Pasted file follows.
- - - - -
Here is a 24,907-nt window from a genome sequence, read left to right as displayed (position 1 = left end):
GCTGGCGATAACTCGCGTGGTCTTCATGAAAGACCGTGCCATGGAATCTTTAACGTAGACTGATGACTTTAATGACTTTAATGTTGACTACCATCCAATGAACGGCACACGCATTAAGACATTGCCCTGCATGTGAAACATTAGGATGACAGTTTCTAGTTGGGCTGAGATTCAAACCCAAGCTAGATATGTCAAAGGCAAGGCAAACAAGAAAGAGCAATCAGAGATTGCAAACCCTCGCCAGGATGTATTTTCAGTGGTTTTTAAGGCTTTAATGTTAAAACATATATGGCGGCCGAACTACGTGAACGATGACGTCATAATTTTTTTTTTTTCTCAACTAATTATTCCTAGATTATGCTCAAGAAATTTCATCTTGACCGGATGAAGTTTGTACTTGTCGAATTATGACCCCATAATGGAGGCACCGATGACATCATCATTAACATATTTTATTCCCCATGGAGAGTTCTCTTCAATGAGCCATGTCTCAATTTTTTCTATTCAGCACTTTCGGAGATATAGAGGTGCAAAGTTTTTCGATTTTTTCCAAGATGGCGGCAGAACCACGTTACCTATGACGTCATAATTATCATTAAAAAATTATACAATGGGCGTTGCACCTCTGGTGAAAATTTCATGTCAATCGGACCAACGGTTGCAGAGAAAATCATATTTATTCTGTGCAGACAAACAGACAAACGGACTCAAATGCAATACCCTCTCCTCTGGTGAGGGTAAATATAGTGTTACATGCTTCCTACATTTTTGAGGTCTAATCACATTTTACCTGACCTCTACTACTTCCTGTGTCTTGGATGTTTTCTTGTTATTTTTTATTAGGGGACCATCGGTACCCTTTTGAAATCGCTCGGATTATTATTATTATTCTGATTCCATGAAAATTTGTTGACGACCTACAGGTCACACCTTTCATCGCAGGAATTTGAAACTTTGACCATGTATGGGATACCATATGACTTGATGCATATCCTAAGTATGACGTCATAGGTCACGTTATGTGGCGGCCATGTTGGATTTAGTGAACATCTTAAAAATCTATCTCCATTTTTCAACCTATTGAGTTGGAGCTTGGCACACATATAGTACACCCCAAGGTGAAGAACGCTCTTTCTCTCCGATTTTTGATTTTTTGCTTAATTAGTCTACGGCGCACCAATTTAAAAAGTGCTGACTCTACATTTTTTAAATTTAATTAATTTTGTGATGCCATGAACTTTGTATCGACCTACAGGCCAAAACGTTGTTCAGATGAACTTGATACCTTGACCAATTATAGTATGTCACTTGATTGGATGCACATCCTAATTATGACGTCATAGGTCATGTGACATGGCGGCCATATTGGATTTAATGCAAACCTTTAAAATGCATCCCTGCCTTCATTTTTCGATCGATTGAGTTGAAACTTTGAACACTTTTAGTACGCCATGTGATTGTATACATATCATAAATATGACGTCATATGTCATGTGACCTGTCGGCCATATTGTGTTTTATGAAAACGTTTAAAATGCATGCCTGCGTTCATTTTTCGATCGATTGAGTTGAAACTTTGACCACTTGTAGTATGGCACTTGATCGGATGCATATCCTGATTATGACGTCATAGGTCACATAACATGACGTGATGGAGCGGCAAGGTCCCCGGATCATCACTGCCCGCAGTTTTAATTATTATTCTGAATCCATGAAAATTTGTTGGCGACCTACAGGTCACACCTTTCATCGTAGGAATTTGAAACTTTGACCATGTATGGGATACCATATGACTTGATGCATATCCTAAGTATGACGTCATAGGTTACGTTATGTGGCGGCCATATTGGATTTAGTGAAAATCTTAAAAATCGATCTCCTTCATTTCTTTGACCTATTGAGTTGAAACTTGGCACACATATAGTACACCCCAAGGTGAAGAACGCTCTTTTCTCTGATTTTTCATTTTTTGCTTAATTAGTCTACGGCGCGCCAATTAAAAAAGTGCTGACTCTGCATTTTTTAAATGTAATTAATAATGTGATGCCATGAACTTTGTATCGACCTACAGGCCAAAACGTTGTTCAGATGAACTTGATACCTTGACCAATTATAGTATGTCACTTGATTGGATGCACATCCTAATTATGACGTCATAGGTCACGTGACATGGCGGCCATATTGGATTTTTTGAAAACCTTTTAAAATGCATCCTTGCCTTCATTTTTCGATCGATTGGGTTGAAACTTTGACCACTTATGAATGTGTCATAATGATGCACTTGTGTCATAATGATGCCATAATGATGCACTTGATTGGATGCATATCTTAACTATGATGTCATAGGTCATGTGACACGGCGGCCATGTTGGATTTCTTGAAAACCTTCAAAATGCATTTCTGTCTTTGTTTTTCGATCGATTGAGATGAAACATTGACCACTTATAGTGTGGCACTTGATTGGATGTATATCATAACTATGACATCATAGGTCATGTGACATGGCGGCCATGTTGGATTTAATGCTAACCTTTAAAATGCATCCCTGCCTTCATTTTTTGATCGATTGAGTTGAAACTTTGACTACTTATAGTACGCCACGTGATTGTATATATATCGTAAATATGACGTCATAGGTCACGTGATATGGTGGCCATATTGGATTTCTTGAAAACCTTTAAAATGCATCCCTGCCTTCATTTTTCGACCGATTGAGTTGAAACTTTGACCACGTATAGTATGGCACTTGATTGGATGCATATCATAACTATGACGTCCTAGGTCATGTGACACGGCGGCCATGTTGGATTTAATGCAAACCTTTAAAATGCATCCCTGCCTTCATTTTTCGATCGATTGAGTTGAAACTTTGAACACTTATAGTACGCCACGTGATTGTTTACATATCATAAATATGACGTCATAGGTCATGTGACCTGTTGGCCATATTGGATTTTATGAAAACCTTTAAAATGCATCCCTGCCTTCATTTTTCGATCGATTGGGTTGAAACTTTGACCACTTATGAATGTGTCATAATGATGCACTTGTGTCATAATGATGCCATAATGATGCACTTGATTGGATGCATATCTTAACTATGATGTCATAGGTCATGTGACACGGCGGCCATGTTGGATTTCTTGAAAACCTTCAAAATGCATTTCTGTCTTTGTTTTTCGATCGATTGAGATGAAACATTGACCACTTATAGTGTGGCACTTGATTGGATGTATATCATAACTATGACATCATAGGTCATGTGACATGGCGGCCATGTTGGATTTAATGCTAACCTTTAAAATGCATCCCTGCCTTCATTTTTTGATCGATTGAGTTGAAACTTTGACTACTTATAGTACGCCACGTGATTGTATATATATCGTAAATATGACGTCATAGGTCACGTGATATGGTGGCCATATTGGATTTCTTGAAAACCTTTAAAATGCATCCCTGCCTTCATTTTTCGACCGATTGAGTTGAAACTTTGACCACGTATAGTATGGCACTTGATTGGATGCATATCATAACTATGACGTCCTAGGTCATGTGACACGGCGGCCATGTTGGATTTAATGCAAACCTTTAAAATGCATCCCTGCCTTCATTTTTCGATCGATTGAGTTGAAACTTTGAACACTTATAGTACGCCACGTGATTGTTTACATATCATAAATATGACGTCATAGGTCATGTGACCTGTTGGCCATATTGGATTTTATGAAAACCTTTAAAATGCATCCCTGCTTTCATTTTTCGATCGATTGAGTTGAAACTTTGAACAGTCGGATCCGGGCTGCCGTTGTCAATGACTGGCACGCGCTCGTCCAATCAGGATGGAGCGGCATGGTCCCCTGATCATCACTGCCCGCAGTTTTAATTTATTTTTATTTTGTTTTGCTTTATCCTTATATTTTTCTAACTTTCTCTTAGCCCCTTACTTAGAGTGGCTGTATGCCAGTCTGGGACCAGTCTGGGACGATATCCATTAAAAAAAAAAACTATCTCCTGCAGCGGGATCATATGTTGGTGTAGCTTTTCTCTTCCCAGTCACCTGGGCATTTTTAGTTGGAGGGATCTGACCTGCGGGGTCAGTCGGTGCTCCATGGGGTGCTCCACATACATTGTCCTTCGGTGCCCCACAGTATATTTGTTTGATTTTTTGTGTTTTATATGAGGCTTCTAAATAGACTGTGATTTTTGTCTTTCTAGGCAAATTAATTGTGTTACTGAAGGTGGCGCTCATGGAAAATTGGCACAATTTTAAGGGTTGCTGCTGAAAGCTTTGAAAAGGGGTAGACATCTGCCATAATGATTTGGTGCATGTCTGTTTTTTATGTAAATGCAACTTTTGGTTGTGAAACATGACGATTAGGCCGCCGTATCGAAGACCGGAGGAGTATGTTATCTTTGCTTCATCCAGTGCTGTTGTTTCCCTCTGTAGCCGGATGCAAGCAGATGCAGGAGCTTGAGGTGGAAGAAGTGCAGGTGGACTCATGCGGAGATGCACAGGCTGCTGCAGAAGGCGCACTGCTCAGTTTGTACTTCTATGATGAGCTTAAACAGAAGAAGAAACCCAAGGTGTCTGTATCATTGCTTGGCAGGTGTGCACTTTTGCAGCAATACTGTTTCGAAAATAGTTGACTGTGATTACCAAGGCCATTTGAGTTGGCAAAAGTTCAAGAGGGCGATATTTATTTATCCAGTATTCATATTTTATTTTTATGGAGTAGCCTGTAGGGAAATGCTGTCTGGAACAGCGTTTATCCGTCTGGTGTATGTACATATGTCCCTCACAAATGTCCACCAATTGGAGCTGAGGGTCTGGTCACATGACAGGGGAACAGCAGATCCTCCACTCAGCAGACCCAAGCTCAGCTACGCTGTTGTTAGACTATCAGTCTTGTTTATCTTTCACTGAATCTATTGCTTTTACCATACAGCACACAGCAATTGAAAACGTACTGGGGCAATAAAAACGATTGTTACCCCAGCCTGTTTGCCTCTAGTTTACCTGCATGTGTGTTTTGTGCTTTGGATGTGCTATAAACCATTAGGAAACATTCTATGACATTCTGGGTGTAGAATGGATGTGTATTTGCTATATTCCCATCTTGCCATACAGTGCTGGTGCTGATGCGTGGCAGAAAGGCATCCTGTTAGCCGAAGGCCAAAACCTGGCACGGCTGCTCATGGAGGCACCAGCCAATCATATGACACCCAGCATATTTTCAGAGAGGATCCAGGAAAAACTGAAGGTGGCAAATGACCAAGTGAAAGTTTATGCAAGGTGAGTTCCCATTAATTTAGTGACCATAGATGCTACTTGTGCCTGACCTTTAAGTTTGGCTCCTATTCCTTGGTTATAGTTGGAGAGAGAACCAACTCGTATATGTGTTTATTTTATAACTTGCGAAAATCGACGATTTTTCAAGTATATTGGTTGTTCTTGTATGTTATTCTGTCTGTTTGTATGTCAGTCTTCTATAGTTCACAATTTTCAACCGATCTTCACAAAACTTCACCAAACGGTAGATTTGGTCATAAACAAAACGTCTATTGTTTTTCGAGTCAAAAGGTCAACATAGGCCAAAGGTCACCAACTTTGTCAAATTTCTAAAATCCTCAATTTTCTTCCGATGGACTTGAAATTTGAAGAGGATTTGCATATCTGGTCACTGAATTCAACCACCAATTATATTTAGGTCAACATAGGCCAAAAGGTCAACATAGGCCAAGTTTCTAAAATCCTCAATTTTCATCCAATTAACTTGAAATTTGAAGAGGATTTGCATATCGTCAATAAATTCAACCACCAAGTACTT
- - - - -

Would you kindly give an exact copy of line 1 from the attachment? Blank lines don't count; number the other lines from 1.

Here is a 24,907-nt window from a genome sequence, read left to right as displayed (position 1 = left end):